Hyun De Grande on lensing Assisen  

Assisen is an interactive courtroom drama/thriller where the audience is the jury. Directed by Lenny Van Wesemael and Frank van Mechelen, season one centers around a murder in a ballet dancing academy. Van Mechelen returned as sole director on season two, which explores a grandfather sentenced for the murder of his granddaughter and is set in the world of competitive horse-jumping. Both seasons were expertly shot by DP Hyun De Grande. The series also boasts an impressive ensemble cast and is available to watch on Play4. 

De Grande attended secondary school in Brugge. “The school offered a new film and photography course which sounded interesting, so I applied for that course,” says De Grande. “Afterwards I went to KASK Film School in Ghent. It was everything in one course, but with the main focus on directing. I did that for two years and then I quit because during that course I realised I was more interested in the cinematography side of filmmaking. In the first semester of the second year, we had to do an exercise with the whole class where we each had to make a film that we had to direct. We also had to do all the different roles on set, like cinematography, sound and everything. I really enjoyed being the cinematographer in that exercise and I decided that I wanted to specialise in that. Then I switched to a three-year cinematography specialised course at RITCS in Brussels. The first year was very theoretical, but then it was much more practical and involved more internships and exercises. So, that’s how I enrolled into the cinematography side.”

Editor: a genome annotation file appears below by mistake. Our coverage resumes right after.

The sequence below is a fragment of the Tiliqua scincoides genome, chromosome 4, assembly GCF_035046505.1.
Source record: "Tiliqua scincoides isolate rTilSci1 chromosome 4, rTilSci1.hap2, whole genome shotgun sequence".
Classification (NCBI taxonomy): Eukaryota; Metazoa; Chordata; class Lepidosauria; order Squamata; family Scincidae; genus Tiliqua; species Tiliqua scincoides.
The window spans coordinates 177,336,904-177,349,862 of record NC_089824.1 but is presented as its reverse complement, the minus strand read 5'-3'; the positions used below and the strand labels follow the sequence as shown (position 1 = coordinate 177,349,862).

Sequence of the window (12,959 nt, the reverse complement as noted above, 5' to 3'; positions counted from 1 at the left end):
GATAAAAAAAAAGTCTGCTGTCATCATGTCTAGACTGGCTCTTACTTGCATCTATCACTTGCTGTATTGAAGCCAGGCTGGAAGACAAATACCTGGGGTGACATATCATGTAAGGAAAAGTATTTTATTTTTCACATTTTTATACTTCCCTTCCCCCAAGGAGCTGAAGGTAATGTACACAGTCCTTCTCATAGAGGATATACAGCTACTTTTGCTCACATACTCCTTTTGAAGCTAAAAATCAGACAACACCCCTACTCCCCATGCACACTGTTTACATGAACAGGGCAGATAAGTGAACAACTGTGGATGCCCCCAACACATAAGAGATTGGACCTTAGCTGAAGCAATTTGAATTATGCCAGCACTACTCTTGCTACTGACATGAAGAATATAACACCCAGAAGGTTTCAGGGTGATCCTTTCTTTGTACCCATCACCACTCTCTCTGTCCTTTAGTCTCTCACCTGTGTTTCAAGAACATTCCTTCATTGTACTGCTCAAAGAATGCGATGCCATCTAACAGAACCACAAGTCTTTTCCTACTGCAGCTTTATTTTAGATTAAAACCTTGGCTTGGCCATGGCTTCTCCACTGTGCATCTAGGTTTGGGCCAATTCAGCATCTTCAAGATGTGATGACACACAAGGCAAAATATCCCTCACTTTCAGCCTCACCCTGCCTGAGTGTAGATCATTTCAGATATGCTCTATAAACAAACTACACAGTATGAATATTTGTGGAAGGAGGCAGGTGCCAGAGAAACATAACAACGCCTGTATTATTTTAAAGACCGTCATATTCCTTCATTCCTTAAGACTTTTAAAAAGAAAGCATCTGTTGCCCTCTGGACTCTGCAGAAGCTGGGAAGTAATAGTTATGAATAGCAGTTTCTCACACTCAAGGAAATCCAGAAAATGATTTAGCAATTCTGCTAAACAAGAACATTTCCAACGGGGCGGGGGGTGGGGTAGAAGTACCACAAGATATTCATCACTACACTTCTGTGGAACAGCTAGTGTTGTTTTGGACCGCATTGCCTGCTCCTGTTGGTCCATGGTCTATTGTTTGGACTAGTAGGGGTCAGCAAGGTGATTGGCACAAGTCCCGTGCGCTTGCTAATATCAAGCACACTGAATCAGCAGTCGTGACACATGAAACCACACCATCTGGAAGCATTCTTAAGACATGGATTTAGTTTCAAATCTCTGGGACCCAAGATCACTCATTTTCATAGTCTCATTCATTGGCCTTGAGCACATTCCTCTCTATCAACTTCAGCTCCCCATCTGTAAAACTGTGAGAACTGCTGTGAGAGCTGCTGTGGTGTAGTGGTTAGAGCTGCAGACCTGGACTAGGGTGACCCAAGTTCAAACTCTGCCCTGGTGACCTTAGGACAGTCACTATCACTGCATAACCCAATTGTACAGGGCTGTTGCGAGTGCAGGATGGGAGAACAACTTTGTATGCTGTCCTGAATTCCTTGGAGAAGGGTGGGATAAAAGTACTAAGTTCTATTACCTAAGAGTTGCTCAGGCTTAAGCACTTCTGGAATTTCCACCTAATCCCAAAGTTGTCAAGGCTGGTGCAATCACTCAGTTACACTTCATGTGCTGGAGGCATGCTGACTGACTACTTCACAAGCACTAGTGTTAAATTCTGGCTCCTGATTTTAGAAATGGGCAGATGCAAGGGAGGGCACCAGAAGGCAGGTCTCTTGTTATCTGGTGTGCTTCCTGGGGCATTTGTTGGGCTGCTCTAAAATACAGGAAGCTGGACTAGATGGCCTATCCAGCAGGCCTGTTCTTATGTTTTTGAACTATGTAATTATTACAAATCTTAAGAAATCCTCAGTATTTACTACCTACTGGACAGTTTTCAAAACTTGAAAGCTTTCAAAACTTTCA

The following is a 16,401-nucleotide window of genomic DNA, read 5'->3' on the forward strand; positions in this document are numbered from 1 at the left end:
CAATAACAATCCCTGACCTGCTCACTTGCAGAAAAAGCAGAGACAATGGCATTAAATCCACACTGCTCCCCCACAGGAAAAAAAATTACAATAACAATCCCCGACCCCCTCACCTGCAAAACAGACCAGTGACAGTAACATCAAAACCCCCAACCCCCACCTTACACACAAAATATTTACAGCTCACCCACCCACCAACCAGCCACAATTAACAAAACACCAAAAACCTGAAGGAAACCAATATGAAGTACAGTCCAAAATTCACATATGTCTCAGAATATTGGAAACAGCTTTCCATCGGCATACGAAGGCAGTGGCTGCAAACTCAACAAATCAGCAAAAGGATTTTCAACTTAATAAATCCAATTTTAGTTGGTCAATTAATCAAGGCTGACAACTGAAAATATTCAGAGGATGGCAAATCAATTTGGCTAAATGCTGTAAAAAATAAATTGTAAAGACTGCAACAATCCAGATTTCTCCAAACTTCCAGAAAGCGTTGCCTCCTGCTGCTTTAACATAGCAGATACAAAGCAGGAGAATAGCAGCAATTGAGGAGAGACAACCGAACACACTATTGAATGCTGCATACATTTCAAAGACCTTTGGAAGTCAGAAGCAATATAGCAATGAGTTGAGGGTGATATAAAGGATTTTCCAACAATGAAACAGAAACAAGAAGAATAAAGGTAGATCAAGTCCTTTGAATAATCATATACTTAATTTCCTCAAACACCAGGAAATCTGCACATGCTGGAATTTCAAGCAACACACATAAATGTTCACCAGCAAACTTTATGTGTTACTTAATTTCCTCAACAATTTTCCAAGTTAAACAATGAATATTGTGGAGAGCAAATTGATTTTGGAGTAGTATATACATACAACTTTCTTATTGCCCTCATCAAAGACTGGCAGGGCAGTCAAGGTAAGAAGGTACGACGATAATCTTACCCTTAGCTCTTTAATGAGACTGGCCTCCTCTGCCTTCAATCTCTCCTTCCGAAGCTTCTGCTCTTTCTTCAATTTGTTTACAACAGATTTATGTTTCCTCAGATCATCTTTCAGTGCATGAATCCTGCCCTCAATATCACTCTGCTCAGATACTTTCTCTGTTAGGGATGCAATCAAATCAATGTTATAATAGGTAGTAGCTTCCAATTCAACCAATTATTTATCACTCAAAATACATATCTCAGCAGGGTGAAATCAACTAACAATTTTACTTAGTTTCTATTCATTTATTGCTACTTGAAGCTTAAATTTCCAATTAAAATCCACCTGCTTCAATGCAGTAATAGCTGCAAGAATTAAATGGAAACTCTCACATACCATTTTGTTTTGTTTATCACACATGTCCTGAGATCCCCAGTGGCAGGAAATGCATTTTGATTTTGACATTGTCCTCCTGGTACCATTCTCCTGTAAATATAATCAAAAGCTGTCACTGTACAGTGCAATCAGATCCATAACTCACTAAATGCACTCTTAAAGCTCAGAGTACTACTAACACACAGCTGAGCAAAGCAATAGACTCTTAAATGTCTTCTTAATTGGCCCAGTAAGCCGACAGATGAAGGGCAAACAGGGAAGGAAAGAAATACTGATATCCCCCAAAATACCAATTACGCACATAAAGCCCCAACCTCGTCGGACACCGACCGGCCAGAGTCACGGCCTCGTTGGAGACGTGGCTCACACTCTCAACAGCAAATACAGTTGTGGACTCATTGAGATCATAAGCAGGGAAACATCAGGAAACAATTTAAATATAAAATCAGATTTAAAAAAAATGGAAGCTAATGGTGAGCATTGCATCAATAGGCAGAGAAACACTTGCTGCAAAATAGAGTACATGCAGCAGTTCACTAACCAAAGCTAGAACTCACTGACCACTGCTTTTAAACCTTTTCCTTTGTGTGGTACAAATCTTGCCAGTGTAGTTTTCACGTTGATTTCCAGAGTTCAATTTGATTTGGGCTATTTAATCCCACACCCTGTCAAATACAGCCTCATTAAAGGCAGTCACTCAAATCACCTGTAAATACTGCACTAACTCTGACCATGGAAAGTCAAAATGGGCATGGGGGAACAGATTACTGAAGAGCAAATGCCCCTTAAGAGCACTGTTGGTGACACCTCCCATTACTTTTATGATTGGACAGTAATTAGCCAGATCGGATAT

De Grande is particularly fascinated with uses of colour in cinematography and looks to Vittorio Storaro, Christopher Doyle and Robby Müller as inspirations. “I really like Storaro’s work because he has a lot of theories and philosophies and clear ideas about how colour can be used in cinematography, emotionally, aesthetically, philosophically and in other ways. I also think his lighting is quite expressive. He uses a lot of hard light which I think is interesting. Christopher Doyle also uses a lot of colour, but in a very different way compared to Storaro. Much more neon-based.” says De Grande. “He has a rawness and poetry to his work, which has some sort of energy that I associated specifically with his work and that I really like. Also, of course the work of Deakins because of his very pure and clean style.”

“I enjoy working with colour myself, depending on the project,” adds De Grande. “I enjoy it because for me it doesn’t always have to be natural. Sometimes I go a bit extreme as well in colour use. Then when I see Storaro, Muller, or Doyle do similar things, to go away from the naturalistic path and I find that inspiring. I like the work of Vilmos Zsigmond too, because he uses a lot of hard light as well and his style is also very expressive. I saw an interview where he says he’s not a fan of soft light, which is more the style of recent cinema. I like his look because I find it quite daring to use very hard light sometimes, for example in Close Encounters of The Third Kind. I like styles that are a bit more out there and expressive in a way.”